Study shows link between Early Head Start and reductions in child abuse

July 17, 2013

(Medical Xpress)—Researchers at Portland State University (PSU) and Harvard University have found that low-income children who participate in Early Head Start are less likely to suffer abuse at home than their peers who are not in the program.

Early Head Start is a federal program that provides services – including medical, mental health, nutrition and education—to low-income families with children up to age 3. Parents can apply to be part of the program, and often are referred to it by doctors and other professionals, according to Beth Green, director of and family support research at PSU's School of Social Work.

Green and her research team looked at 13 years of data covering 1,247 children and their families in six states. Half the families received Early Head Start services, and the other half did not. They found that families and children who had received Early Head Start services were significantly less likely to be reported to child welfare agencies – a measure of or neglect – in the years after being part of the program (up to age 14) than the and families who did not receive services.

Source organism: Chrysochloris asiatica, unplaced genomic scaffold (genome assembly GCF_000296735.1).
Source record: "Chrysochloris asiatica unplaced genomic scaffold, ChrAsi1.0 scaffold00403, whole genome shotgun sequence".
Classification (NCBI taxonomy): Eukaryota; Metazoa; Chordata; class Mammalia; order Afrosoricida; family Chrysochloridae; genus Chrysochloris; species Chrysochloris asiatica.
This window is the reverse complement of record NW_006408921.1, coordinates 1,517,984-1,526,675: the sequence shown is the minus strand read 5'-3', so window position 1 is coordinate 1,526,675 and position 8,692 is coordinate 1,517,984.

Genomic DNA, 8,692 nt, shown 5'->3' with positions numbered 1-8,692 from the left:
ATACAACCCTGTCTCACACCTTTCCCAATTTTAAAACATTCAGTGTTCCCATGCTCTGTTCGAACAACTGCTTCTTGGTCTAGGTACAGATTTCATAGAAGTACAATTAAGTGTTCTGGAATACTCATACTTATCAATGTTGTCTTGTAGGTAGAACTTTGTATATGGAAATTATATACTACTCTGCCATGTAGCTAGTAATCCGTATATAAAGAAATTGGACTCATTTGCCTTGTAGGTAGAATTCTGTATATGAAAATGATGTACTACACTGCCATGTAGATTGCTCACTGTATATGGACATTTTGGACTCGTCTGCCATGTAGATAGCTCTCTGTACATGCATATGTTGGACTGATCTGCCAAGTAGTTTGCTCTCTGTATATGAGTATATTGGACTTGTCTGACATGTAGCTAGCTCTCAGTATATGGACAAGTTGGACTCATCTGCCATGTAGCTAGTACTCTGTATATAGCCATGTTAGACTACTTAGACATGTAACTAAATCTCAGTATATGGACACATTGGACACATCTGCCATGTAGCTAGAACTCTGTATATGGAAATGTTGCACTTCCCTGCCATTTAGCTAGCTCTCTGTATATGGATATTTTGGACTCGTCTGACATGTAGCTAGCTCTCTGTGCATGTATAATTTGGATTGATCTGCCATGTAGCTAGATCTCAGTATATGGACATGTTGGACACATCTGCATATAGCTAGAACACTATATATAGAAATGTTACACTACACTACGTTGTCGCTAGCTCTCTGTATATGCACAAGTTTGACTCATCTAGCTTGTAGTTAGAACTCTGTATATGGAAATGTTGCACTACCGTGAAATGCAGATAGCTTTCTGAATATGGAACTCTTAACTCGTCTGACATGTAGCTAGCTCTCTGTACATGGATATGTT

"This is the first study that shows a link between Early Head Start and preventing ," Green said. "From these results, we think the program reduces risk factors. It sets families on a trajectory to greater stability and better parenting."

Half the mothers in the study sample had less than a . Most were unemployed, and a quarter were living with a spouse. Twenty-two percent were living in extreme poverty, earning only 33 percent of the federal poverty limit.

Explore further: Academic gains, improved teacher relationships found among high risk kids in Head Start

Related Stories

Study explores parents' struggle with child-care options

April 15, 2013

(Medical Xpress)—Arizona parents tend to rely on a "patchwork" of child-care arrangements while many are looking for new options at any given time. In addition, many parents struggle to pay for child care – and many can't ...

Recommended for you

Sleep loss detrimental to blood vessels

April 22, 2016

Lack of sleep has previously been found to impact the activation of the immune system, inflammation, carbohydrate metabolism and the hormones that regulate appetite. Now University of Helsinki researchers have found that ...

Lowered birth rates one reason why women outlive men

April 18, 2016

Using unique demographic records on 140,600 reproducing individuals from the Utah Population Database, a research team led from Uppsala University has come to the conclusion that lowered birth rates are one reason why women ...

0 comments

Please sign in to add a comment. Registration is free, and takes less than a minute. Read more

Click here to reset your password.
Sign in to get notified via email when new comments are made.